Vayakhel, when used for Tov, is to actualize immense power and potential which is capable of being used for the most lofty, noble goals — building, growing and developing love for our fellow Jews, Kavod shel Shemayim V’Torah (man’s recognition of Hashem’s control of the world and Torah as Hashem’s blueprint for man’s service).
Vayakhel, when used for rah, is capable of being used, Heaven forbid, to undermine and destroy. Or if the vehicle, Vayakhel is not used at all, the reticence and inability of Am Yisrael to come together and even talk about unity is something for which we all would be held accountable.
Mida keneged Mida, Vayakhel of our Parsha, by Moshe Rabbeinu’s emphasis on the holiness of Shabbat and his appeal for funds and donations toward the building of the Mishkan, he serves to bring about rectification of the previous misuse both of gathering together and of the donations of gold which went into the making of the avodah zora. The message of Parsha Vayakhel seems meant to atone for the Chait HaEigel.
Much later on, as the B’nai Yisrael is finally about to enter the Land of Israel after their 40 years in Bamidbar, Moshe calls together the Kahal in parsha Vayeilich to give over his final discourse on Torah and Halacha before his passing.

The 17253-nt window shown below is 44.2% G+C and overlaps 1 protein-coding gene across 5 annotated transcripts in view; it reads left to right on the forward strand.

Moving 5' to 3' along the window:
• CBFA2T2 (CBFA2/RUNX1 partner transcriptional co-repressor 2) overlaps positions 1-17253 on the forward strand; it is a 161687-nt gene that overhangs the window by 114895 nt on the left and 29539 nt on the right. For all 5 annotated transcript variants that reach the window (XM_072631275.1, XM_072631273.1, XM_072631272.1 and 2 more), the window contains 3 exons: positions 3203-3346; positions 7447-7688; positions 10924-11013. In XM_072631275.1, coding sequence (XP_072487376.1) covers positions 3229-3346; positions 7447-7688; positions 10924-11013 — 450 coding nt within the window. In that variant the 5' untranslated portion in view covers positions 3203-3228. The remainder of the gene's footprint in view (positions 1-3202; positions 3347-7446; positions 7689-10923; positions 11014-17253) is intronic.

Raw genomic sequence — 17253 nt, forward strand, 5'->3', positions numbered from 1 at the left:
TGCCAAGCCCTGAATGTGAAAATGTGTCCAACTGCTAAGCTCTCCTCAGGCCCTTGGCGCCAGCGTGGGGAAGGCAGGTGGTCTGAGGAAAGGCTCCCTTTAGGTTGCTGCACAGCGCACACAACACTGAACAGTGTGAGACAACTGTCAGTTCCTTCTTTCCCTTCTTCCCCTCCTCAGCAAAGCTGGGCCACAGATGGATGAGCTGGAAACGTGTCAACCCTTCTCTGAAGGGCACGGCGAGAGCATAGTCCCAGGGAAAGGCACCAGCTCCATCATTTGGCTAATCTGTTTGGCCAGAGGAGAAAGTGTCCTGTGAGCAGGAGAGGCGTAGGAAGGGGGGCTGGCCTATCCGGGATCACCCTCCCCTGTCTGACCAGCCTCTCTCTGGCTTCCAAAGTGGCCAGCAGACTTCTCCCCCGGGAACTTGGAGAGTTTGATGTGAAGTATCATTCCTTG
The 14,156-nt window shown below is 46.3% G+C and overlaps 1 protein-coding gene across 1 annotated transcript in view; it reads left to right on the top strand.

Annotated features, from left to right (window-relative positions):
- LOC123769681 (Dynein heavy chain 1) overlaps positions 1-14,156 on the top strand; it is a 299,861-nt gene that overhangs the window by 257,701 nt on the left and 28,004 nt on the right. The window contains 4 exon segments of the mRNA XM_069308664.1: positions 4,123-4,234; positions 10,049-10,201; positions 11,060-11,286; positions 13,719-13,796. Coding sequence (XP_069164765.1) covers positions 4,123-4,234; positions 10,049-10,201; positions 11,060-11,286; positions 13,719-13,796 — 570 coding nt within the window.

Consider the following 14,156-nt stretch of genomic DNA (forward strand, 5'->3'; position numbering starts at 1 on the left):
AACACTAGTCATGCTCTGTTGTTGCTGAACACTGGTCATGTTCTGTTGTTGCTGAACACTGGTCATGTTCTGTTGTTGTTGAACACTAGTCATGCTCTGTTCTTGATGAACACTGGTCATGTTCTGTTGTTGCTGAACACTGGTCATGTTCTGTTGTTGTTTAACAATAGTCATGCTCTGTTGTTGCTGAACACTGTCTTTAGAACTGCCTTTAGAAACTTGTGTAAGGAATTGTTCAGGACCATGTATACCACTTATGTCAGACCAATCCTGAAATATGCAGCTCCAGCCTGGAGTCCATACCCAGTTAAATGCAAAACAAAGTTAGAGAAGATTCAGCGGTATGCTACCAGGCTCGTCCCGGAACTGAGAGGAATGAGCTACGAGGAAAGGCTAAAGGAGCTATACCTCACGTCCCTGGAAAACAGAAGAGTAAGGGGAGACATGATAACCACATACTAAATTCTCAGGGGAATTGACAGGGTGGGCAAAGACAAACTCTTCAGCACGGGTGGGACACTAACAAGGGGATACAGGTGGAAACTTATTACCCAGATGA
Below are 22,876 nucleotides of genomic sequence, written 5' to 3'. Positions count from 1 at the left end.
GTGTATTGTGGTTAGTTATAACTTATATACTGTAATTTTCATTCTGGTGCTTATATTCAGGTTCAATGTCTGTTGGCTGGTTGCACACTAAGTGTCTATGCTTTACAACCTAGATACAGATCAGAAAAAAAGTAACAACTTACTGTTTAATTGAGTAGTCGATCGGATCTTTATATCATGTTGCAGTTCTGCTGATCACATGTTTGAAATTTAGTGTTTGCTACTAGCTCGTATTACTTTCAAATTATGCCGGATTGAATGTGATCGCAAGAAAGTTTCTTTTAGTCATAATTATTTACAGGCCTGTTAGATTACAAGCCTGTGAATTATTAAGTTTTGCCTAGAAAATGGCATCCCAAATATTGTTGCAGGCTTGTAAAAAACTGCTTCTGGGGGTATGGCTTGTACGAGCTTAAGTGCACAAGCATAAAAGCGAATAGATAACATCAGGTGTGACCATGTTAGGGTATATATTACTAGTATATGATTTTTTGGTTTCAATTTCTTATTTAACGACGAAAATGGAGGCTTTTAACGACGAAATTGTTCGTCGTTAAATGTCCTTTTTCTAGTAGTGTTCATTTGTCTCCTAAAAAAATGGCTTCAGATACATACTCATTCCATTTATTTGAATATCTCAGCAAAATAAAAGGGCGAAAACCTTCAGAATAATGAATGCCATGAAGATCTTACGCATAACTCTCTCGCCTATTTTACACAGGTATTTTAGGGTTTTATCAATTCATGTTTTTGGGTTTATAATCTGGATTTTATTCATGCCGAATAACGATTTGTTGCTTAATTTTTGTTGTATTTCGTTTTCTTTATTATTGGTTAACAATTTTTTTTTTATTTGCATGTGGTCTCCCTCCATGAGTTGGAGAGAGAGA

And perhaps in our times, our Vayakhel conjures up a tikkun, an atonement for the disunity among us which has rendered us ineffective in opposing successive Israeli regimes which have merciful to the cruel and cruel to the merciful, as exemplified by the expulsion and by failure to remove and eradicate the resultant terror threat from Gaza. This regime mercy before the enemy has resulted in a vindictive cruelty to her own citizenry manifested by loss of life and crushing trauma amongst significant segments of Israel’s Jewish population, aside from the 10,000 former residents of Gush Katif and the 4 Shomron towns.
Our Parsha Pekudei begins;
“These are the accounts of the Mishkan (the Sanctuary), the Mishkan of testimony, which were drawn up on Moshe’s orders …” (Shemos, Perek 38, posuk 21 — Metsudah Linear Chumash, page 579).